Book review: The School Fundraising Handbook

Its title is a bit of a misnomer – but this book still offers an abundance of tips and ideas, writes Hilary Goldsmith

Book review: The School Fundraising Handbook by Lindsey Marsh

The School Fundraising Handbook

Author: Lindsey Marsh
Publisher: Crown House Publishing
Details: 224pp; £16.99
ISBN: 978-1785834264

The past five years have been pretty hellish for school funding – there can’t be many schools that haven’t felt the effects of decreasing income and rising overheads

There are really only two options open to schools needing to cope with a fall in per-pupil funding: decrease expenditure or increase income. Or both.

Many schools have had to undertake painful and damaging staffing restructures to make ends meet. They have reduced or cancelled external services, cut essential pastoral and administrative staff hours and stripped back vital support services beyond the bare minimum.

Few have been able to generate any significant additional income, primarily because of a perceived lack of external funding sources, the sheer number of schools chasing relatively small income streams and the complex and labour-intensive form-filling process required to access even the smallest of grants. 

What better time for a book to support schools in their own income generation? 

School funding pressures

Enter Lindsey Marsh with The School Fundraising Handbook, which tackles the tricky process of applying for grants and fundraising for specific projects and then summarises the advice given in the final section, which also contains a number of useful nuggets of information on fundraising in schools.

If you are expecting a masterclass on the intricacies of professional corporate fundraising, donor acquisition, the management of an alumnae body or a customer-relationship management database, or marketing for income generation, this isn’t it. 

There is little here for the experienced fundraising professional. In that respect, the book is something of a misnomer. 

There is also surprisingly little mention of the benefits of maximising a school or trust’s charitable status, which would have been a useful addition for many school business managers. Gift Aid, creating volunteering opportunities, advice on matching marketing plans to income streams and crowd-funding are also, surprisingly, omitted.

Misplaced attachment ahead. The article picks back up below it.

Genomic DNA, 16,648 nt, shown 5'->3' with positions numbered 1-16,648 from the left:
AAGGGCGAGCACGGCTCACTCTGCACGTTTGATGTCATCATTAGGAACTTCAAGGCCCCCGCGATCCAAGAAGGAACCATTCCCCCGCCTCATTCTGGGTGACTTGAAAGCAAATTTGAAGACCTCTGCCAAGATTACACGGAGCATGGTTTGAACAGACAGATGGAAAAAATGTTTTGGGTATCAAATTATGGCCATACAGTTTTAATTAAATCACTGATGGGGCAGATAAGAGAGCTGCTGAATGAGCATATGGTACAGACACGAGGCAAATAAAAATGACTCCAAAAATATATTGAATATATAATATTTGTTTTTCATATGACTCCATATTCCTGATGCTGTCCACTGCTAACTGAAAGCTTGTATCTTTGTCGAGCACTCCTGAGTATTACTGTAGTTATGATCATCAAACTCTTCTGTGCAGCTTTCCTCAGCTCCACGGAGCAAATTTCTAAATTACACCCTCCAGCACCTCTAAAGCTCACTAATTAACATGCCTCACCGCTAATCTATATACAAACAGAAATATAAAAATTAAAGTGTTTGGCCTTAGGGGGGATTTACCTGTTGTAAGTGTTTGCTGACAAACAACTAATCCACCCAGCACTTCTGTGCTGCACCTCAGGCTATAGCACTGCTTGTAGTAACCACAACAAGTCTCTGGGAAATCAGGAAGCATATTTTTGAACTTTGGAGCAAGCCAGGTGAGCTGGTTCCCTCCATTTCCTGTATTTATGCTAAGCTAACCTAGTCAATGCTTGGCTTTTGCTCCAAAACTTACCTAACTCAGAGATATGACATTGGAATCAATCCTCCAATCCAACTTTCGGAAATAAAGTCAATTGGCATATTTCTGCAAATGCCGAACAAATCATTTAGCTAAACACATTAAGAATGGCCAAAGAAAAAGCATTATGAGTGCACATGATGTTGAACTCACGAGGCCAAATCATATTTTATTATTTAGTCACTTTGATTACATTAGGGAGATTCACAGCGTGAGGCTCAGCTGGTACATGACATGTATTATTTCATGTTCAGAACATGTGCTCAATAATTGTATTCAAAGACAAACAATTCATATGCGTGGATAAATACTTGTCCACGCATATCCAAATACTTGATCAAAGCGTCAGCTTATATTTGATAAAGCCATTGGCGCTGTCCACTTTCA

So I must admit to being somewhat disappointed by a book that promises to be the handbook for fundraising in schools. 

Maybe my definition of fundraising is a little different from Crown House’s. But that’s OK and it doesn’t take away from the value of Marsh’s work. 

Fundraising ideas

Title aside, the book itself holds a wealth of information and advice for school business managers, senior school staff and headteachers

There is an abundance of ideas and tips on how to plan and manage projects efficiently and effectively, saving time and effort by getting straight to the heart of the project’s desired outcome: savings on expenditure.

So, while not technically devoted to fundraising additional income, the School Fundraising Handbook will certainly support schools in the effective use of resources, with the benefit of also signposting a number of potential grants and alternative methods of operating. Essential stuff indeed.

Marsh provides a number of project ideas, and walks through the planning and implementation process of each, from conception to completion. And she offers useful thinking points and questioning to steer the reader through a financially driven project plan. 

Sections on planning for school trips and holding department-specific fundraising events will be invaluable for the new head of department. And they will provide a complete and virtually foolproof template, which can be applied to many other school projects. 

Doing more for less

For those with no financial experience, there are many straightforward and practical tips on how to do more for less. 

In the later sections of the book, Marsh moves on to more general cost savings by exploring gardening, eco and recycling schemes, community projects and support and sponsorship from local businesses. 

These insights, which are most useful for primary schools, give useful ideas to those new to school management on how to engage with supporters and build beneficial relationships with the local community without a hard sell. Schools need to be careful of overfishing the pond when it comes to parental donations, so widening the support network is sensible advice.

Perhaps most useful is the guidance on completing grant applications. Marsh provides considered and shrewd advice on the value of research, in terms of bid criteria, supporting documentation and preparing accurate costings, but also in terms of sourcing the most appropriate body for a project to maximise success potential.

In all, despite the slightly misleading title, The School Fundraising Handbook is a useful tool for aspiring and new school business managers, headteachers and anyone who is seeking an insight into the world of self-generated school income. 

It’s packed with useful advice and tips and its “grab-and-go” sections are well designed to allow for dipping in and out, as the hectic school schedule allows.

Hilary Goldsmith is a school business leader at a Kent secondary school. She tweets at @sbl365


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